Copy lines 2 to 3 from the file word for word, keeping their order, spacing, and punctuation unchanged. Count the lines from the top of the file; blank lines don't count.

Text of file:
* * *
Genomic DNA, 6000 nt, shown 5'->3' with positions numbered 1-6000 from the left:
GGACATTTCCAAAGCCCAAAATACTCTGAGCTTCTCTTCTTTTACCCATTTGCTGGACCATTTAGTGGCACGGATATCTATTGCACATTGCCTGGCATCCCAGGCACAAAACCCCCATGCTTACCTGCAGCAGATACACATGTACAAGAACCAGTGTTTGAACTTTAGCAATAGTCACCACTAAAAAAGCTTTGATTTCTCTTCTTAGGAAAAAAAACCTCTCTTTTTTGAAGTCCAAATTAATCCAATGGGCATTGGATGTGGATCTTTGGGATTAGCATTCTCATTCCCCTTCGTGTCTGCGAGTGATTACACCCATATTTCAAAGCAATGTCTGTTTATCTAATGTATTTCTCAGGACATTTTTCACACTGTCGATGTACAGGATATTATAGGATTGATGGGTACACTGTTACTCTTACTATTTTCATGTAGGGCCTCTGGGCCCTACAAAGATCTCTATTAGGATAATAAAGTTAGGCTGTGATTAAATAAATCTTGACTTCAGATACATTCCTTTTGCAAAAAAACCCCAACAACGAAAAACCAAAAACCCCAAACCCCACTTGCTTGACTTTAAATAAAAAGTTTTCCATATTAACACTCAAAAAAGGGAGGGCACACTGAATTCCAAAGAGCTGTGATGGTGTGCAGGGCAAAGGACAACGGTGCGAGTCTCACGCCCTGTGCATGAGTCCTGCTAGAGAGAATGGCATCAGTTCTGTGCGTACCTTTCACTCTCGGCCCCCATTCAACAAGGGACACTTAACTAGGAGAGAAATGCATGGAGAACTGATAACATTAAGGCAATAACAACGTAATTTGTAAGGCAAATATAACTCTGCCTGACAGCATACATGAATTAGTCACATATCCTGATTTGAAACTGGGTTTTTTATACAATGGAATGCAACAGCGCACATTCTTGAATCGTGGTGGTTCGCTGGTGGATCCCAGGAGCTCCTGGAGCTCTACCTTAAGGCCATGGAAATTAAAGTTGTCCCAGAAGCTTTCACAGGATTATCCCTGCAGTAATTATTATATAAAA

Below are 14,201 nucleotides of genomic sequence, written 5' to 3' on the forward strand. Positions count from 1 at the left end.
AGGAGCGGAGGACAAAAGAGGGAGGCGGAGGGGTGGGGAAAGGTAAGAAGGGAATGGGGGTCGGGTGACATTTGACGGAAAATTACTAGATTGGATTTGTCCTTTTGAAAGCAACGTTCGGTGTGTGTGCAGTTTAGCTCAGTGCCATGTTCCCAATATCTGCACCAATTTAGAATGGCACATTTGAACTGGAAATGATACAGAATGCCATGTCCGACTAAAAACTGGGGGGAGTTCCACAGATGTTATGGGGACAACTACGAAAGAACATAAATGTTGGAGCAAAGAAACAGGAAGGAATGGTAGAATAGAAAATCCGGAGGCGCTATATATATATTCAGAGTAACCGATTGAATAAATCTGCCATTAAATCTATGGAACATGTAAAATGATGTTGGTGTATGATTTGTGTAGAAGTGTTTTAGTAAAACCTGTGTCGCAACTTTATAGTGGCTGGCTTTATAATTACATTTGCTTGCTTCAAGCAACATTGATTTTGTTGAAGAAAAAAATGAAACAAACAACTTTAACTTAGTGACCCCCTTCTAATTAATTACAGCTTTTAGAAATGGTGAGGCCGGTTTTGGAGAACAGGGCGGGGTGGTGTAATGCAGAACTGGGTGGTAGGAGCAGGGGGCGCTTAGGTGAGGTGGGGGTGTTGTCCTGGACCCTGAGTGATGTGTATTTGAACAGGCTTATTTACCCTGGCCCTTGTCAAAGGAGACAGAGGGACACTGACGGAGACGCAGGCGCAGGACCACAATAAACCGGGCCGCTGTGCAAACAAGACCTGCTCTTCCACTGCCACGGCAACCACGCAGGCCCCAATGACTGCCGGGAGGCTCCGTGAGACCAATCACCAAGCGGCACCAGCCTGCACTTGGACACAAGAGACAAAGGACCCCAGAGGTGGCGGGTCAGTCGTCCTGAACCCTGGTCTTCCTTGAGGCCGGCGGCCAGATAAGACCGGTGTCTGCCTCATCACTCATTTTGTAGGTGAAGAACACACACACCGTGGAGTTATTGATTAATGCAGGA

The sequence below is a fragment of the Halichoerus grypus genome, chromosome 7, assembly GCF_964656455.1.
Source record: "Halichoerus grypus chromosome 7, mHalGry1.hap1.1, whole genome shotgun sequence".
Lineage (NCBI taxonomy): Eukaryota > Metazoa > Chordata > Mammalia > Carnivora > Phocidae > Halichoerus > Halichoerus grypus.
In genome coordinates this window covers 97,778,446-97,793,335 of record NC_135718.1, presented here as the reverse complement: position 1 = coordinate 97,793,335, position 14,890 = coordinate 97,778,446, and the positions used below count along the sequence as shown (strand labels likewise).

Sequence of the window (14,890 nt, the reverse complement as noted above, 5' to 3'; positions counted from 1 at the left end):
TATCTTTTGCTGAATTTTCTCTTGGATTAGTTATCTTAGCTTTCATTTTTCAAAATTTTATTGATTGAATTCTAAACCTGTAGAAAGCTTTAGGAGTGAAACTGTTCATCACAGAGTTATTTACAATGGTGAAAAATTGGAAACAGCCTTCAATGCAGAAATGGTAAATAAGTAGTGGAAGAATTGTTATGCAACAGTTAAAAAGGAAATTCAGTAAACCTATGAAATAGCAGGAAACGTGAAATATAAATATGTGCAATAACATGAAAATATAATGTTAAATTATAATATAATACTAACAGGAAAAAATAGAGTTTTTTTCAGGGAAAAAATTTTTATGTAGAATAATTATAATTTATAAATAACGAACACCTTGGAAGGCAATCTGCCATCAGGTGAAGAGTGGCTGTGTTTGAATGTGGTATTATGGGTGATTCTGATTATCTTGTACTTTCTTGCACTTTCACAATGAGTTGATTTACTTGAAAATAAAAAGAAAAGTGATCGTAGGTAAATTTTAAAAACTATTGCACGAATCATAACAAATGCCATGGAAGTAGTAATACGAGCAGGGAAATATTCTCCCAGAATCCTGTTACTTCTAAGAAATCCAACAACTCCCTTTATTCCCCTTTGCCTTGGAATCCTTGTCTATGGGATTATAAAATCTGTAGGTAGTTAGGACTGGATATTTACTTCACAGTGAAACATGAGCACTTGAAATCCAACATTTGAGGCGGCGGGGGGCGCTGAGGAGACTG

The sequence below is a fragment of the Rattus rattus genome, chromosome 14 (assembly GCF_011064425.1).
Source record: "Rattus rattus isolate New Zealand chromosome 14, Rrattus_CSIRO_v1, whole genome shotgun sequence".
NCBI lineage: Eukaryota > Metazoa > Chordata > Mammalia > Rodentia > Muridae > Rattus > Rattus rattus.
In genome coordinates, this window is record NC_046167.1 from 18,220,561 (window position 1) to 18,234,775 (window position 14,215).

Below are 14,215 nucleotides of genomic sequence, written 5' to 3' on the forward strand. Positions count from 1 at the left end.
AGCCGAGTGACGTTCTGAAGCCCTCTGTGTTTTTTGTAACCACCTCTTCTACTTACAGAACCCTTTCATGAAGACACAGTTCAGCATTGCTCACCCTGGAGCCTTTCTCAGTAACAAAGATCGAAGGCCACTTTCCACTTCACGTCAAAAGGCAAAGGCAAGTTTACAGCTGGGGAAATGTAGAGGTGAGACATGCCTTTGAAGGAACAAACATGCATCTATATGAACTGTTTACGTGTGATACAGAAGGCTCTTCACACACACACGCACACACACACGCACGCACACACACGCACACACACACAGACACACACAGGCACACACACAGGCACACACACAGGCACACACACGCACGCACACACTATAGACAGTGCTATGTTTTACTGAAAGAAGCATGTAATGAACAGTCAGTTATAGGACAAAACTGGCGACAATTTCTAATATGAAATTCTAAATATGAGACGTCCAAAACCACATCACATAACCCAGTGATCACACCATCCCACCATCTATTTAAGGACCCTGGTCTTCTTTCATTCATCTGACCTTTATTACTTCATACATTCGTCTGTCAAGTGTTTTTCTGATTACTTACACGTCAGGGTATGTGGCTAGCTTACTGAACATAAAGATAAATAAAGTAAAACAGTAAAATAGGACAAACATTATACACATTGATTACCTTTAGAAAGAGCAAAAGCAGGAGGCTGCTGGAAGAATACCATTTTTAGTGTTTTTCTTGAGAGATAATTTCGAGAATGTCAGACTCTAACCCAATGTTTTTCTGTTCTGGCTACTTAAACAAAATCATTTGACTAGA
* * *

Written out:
GGACATTTCCAAAGCCCAAAATACTCTGAGCTTCTCTTCTTTTACCCATTTGCTGGACCATTTAGTGGCACGGATATCTATTGCACATTGCCTGGCATCCCAGGCACAAAACCCCCATGCTTACCTGCAGCAGATACACATGTACAAGAACCAGTGTTTGAACTTTAGCAATAGTCACCACTAAAAAAGCTTTGATTTCTCTTCTTAGGAAAAAAAACCTCTCTTTTTTGAAGTCCAAATTAATCCAATGGGCATTGGATGTGGATCTTTGGGATTAGCATTCTCATTCCCCTTCGTGTCTGCGAGTGATTACACCCATATTTCAAAGCAATGTCTGTTTATCTAATGTATTTCTCAGGACATTTTTCACACTGTCGATGTACAGGATATTATAGGATTGATGGGTACACTGTTACTCTTACTATTTTCATGTAGGGCCTCTGGGCCCTACAAAGATCTCTATTAGGATAATAAAGTTAGGCTGTGATTAAATAAATCTTGACTTCAGATACATTCCTTTTGCAAAAAAACCCCAACAACGAAAAACCAAAAACCCCAAACCCCACTTGCTTGACTTTAAATAAAAAGTTTTCCATATTAACACTCAAAAAAGGGAGGGCACACTGAATTCCAAAGAGCTGTGATGGTGTGCAGGGCAAAGGACAACGGTGCGAGTCTCACGCCCTGTGCATGAGTCCTGCTAGAGAGAATGGCATCAGTTCTGTGCGTACCTTTCACTCTCGGCCCCCATTCAACAAGGGACACTTAACTAGGAGAGAAATGCATGGAGAACTGATAACATTAAGGCAATAACAACGTAATTTGTAAGGCAAATATAACTCTGCCTGACAGCATACATGAATTAGTCACATATCCTGATTTGAAACTGGGTTTTTTATACAATGGAATGCAACAGCGCACATTCTTGAATCGTGGTGGTTCGCTGGTGGATCCCAGGAGCTCCTGGAGCTCTACCTTAAGGCCATGGAAATTAAAGTTGTCCCAGAAGCTTTCACAGGATTATCCCTGCAGTAATTATTATATAAAA

Below are 14,201 nucleotides of genomic sequence, written 5' to 3' on the forward strand. Positions count from 1 at the left end.